Ureaplasma, belonging to the family of Mycoplasmataceae, differs from Mycoplasma as it hydrolyzes the urea complex by utilizing urease enzyme. It is 300nm in size, non-encapsulated, immobile, gram negative, facultative anaerobic bacteria. 
Ureaplasma (U.urealyticum) consists of 14 serovars, which is divided into two main biovars, U.urealyticum and U.parvum’ (biovar 1 and biovar 2) on the basis of phenotypic and genotypic characteristics. It is the common inhabitant of the respiratory and urogenital systems of men and women. It is found in about %70 of sexually active humans which usually remains asymptomatic, however has been described to be associated with various intrauterine infections such as Nongonococcal Urethritis (NGU) that may cause; infertility, chorioamnionitis, stillbirth, premature birth or neonatal infections (chronical respiratory diseases). 
Modes of transmission
Ureaplasma is mostly transmitted in direct contact. Sexual transmission through direct contact between couples, (genital-genital or oral-genital) is the most common transmission way. Moreover, vertical transmission from mother to offspring or hospital-acquired infections from transplanted tissues are the other ways of transmission. Apart from the sexual transmission, direct contact to infected materials can cause the transmission.
Although the common ‘selective culture method’ is thought to be the ‘gold standard’; it is non-sensitive, time-consuming and not a practical method. The Real-time PCR method is a simple, fast, practical and highly sensitive method allowing to the quantification of bacterial load in order to detect and monitor the further periods of infection and the effectivity of treatment.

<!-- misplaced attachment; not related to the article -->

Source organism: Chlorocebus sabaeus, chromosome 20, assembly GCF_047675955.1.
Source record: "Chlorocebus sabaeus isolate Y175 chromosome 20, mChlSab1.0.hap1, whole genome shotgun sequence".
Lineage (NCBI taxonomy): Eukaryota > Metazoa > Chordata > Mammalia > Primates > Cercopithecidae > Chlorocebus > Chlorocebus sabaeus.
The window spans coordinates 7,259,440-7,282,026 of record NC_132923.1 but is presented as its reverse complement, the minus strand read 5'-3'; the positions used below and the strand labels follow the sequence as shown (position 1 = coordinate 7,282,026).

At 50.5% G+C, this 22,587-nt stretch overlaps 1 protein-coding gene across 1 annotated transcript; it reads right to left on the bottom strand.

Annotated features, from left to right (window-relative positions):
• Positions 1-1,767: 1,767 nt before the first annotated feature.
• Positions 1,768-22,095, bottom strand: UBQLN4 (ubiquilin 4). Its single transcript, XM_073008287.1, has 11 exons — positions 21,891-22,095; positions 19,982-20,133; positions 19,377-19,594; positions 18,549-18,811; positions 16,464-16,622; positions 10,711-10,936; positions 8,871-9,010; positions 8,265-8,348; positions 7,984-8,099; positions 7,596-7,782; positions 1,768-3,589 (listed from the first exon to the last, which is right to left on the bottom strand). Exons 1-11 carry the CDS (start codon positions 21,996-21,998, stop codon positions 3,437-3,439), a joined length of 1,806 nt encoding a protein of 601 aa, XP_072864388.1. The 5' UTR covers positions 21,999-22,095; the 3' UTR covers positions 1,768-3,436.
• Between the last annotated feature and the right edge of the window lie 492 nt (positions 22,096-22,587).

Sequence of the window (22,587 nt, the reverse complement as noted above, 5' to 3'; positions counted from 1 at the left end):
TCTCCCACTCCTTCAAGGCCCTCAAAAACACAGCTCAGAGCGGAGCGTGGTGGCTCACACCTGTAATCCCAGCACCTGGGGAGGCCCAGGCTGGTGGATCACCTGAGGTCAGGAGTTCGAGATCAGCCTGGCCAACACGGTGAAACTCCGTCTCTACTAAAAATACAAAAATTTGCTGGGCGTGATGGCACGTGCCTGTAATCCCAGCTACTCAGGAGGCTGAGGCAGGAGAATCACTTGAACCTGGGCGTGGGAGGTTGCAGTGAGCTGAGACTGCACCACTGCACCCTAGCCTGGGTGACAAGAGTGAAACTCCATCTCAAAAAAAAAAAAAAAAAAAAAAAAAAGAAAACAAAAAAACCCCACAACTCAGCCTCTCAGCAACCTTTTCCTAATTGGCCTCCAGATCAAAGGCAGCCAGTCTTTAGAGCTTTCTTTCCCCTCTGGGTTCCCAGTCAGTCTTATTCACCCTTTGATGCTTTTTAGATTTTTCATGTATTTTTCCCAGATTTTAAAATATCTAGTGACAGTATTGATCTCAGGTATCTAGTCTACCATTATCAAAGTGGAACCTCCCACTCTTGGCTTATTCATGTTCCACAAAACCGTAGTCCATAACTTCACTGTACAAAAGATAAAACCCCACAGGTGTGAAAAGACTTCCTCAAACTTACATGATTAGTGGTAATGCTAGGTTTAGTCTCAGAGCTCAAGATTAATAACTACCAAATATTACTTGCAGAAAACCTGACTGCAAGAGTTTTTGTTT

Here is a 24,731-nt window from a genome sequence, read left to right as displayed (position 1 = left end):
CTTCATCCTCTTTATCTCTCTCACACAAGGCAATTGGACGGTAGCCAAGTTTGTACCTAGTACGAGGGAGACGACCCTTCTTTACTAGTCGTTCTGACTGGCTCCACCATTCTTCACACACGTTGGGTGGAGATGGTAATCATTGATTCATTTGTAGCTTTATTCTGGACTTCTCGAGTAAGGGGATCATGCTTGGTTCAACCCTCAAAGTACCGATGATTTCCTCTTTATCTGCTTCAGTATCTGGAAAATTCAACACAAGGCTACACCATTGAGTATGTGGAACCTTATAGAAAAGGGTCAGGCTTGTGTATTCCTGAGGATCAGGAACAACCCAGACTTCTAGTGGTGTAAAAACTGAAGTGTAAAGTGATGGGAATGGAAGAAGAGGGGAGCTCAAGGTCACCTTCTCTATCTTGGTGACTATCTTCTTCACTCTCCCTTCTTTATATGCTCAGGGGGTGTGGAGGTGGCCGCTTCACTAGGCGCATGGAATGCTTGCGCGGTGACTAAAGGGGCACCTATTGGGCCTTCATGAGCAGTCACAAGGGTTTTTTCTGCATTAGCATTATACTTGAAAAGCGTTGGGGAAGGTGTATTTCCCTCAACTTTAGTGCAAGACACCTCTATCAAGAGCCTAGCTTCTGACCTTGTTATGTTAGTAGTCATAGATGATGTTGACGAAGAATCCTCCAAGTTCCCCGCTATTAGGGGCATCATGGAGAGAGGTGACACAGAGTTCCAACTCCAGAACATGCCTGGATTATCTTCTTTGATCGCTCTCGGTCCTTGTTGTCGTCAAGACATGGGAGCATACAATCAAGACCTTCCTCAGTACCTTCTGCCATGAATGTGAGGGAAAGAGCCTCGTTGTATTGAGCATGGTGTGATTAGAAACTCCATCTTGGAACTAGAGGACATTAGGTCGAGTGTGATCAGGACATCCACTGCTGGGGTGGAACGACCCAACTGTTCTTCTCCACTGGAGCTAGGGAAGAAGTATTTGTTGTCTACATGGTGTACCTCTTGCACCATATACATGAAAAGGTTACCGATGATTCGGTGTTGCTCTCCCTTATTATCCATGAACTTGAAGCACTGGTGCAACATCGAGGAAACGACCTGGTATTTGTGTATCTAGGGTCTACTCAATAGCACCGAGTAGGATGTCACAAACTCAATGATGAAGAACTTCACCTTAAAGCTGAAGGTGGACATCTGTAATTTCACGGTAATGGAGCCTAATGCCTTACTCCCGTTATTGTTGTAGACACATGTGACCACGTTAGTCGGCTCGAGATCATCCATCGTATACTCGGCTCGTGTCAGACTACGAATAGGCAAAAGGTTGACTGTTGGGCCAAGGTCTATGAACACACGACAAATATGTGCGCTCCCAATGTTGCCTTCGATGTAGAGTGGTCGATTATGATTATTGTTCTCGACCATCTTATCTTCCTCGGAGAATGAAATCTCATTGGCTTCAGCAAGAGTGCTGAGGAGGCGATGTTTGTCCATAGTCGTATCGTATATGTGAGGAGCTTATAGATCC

1-Xuan Caoa, Yefu Wang, Xingwen Hub, Hong Qingc, Hanhua Wang, Real-time TaqMan polymerase chain reaction assays for quantitative detection and differentiation of Ureaplasma urealyticum and Ureaplasma parvum, Diagnostic Microbiology and Infectious Disease 57 (2007) 373–378
2-Jongyoun Yi, Bo Hyun Yoonb, Eui-Chong Kim, Detection and biovar discrimination of Ureaplasma urealyticum by real-time PCR, Molecular and Cellular Probes 19 (2005) 255–260
3-Stavroula Baka, Evangelia Kouskouni, Stavroula Antonopoulou, Dimos Sioutis, Prevalence of Ureaplasma urealyticum and Mycoplasma hominis in Women With Chronic Urinary Symptoms, UROLOGY 74 (1), 2009
4-K. Mallard, K. Schopfer, T. Bodmer, Development of real-time PCR for the differential detection and quantification of Ureaplasma urealyticum and Ureaplasma parvum, Journal of Microbiological Methods 60 (2005) 13– 19
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